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Hirate Sakimori
(@hirate-sakimori)
Eminent Member

Many folks have some strange ideas about a Japanese team.

I have noticed not many of my friends want to play as Japanese, or even consider a pacific game, because apparently the Japanese Imperial army... was "crap".

I pointed out how in the past me and some friends have had a great game in Scotland with some Chinese students and the local wermacht re-enactment society were kind enough to lend some kit and help organise it. However apart from that one "Manchurian" game there has been no Japanese team in the UK. I have been in contact with my friends in the re-enactment scene and even that is somewhat stagnant. There is some good news which is that interest in the Japanese side and Imperial forces actions and campaigns is growing.

So I thought I would tackle some of the common problems people might have with Japanese skirmishing.

1) The Weapons.

This is probably the number one dilemma we face. Especially airsoft skirmishing wise. It is actually easier to get hold of the real rifle than it is to get the airsoft one. While real Arisaka rifles are rare, and demand high prices in the UK... at least they can be found at various auctions and online dealerships. However as far as I am aware only two companies produce Arisaka type 99 rifles... and the type 38 which was the earlier and more widely used model is discontinued by Tanaka. For the vast majority of players it is either a custom option or as Mikoyan has suggested... there is a large number of "substitutes" and possible conversions out there. I still am not going to give up :D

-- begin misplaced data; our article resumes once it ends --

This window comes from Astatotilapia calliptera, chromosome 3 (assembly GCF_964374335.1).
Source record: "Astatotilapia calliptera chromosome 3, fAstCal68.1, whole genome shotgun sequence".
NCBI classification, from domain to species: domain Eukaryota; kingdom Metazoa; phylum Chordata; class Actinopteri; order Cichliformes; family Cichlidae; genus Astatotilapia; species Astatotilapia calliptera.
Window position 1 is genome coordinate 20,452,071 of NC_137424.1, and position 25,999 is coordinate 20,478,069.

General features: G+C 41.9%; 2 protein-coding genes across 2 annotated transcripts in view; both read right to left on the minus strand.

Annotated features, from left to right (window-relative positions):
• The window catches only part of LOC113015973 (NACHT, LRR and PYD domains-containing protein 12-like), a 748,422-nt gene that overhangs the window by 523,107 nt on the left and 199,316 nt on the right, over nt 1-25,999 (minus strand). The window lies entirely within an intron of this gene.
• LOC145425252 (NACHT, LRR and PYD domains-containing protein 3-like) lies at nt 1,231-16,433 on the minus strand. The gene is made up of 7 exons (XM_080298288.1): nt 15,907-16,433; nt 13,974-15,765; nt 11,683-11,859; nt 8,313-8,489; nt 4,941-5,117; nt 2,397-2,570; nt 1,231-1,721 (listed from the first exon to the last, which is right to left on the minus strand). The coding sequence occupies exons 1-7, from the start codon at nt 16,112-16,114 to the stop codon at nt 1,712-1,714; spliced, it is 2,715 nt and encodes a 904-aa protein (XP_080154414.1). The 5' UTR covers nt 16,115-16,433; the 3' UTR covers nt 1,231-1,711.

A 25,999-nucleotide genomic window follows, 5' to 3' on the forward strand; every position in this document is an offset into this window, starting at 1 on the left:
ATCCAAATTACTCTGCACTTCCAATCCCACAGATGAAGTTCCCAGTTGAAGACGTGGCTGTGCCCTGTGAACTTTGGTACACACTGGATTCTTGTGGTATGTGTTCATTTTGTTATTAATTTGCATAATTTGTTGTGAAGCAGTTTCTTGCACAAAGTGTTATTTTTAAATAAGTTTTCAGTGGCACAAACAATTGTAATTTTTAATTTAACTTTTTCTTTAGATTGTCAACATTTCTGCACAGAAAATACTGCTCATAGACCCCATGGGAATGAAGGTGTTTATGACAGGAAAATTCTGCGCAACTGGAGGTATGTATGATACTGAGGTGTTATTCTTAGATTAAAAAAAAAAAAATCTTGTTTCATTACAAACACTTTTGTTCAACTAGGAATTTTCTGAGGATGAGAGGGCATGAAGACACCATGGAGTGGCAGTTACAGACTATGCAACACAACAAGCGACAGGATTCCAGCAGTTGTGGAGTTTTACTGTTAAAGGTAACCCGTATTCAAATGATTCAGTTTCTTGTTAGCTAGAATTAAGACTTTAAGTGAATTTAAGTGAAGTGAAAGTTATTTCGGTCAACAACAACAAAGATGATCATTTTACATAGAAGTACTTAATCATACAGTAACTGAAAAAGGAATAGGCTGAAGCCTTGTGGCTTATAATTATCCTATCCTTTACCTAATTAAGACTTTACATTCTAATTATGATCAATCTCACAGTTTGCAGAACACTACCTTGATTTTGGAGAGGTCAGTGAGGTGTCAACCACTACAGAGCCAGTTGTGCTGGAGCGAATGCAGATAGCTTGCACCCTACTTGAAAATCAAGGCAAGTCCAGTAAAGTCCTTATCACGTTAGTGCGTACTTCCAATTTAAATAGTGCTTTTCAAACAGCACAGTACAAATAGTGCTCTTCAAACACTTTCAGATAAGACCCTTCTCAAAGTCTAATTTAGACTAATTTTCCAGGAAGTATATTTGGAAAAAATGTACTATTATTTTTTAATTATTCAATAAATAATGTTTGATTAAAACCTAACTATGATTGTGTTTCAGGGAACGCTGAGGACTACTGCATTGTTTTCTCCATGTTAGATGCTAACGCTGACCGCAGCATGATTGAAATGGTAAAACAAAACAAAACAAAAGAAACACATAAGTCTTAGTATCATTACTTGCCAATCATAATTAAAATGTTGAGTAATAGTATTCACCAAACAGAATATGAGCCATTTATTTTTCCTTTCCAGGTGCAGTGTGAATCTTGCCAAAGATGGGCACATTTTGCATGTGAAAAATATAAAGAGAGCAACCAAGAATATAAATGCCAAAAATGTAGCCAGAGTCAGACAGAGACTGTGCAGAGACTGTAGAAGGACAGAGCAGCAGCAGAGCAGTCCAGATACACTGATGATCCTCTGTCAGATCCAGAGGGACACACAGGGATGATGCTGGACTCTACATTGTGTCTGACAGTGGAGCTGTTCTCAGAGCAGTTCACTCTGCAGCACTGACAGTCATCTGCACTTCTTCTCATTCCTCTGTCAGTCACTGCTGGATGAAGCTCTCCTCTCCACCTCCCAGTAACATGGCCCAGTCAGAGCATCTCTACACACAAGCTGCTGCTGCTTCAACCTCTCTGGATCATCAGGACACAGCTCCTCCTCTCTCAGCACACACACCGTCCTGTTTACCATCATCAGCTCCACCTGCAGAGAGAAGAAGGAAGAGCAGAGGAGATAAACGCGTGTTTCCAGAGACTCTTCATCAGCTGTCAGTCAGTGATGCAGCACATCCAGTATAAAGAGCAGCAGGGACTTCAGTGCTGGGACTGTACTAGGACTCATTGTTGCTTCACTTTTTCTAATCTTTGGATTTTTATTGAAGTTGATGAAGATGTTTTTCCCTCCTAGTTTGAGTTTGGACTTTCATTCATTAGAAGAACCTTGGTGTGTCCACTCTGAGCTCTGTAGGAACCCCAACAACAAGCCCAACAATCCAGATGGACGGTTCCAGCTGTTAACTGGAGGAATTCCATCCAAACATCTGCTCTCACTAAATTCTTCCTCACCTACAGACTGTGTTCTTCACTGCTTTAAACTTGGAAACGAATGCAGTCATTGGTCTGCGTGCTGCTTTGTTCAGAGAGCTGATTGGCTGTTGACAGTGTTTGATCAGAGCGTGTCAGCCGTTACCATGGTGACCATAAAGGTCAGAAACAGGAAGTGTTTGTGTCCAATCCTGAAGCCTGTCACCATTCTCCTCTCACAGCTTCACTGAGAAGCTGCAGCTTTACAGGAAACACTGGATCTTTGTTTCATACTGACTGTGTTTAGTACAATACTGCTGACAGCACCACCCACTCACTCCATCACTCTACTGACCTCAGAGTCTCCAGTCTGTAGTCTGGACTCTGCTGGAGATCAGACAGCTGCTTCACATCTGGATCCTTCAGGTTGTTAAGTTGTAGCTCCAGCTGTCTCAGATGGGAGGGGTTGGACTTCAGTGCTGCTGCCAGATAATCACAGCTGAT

2) Kit and Uniform. This is actually becoming easier and easier to obtain both original and reproduction kit. Hikishop and Nakata sell lots of both. One can quite easily make your own uniform with bits and bobs from here and there too.

3) Prejudice. While we might not like to admit this sometimes... there is always going to be some minor prejudice attitudes towards axis re-enactment and airsoft. "Why do you play the badies" etc. Also a lot of my friends find it hard to get the cultural and psychological mindset of the average Japanese soldier of world war 2.

4) General lack of knowledge.... this is perhaps along with the shortage of guns... another key factor.

People simply don't know enough about Imperial Japanese army actions in World war 2.

The scale of Imperial Japanese forces and actions was huge. Also at the start of the war Japan was actually in some ways ahead of the allied powers it faced.

The Arisaka rifles were actually very good and in some ways revolutionary weapons, for their time. As was the Mitsubishi Zero... by the end of the war things changed though.

Many people assume that due to lack of firepower Japanese side is weak, however this is not the case.

In the earlier part of the war Imperial Japanese army was very very good both tactically and in terms of combat effectiveness. Sometimes small Japanese forces routed 10 times their number of opponents by sheer courage... and determination. Which takes me to another point.

5) Banzai charges. Much is made of how the "fanatical Japanese" would straight into allied guns and tried to take as many enemy in a suicidal rush... this is not so. At least not in majority of early war campaigns.